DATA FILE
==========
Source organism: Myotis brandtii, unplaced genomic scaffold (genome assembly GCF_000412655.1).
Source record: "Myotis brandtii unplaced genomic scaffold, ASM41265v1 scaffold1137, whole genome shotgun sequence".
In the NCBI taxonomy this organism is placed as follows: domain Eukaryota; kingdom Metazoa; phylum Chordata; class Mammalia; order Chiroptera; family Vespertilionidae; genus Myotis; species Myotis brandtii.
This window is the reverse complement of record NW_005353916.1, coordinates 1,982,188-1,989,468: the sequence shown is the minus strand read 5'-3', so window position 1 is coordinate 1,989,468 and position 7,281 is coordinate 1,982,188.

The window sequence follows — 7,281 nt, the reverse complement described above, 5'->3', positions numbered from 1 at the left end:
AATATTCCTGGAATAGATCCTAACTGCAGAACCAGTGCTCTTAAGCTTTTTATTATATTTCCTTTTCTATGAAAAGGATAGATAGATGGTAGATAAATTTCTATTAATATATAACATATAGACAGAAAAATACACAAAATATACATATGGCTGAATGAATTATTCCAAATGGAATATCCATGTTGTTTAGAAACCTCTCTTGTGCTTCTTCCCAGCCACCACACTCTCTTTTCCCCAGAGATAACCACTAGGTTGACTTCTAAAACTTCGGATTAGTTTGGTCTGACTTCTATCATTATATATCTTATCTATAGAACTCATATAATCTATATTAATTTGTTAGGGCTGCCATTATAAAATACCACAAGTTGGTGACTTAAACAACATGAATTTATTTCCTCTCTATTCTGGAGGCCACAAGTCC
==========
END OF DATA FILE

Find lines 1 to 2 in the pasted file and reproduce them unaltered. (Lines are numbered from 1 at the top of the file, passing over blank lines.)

Source organism: Myotis brandtii, unplaced genomic scaffold (genome assembly GCF_000412655.1).
Source record: "Myotis brandtii unplaced genomic scaffold, ASM41265v1 scaffold1137, whole genome shotgun sequence".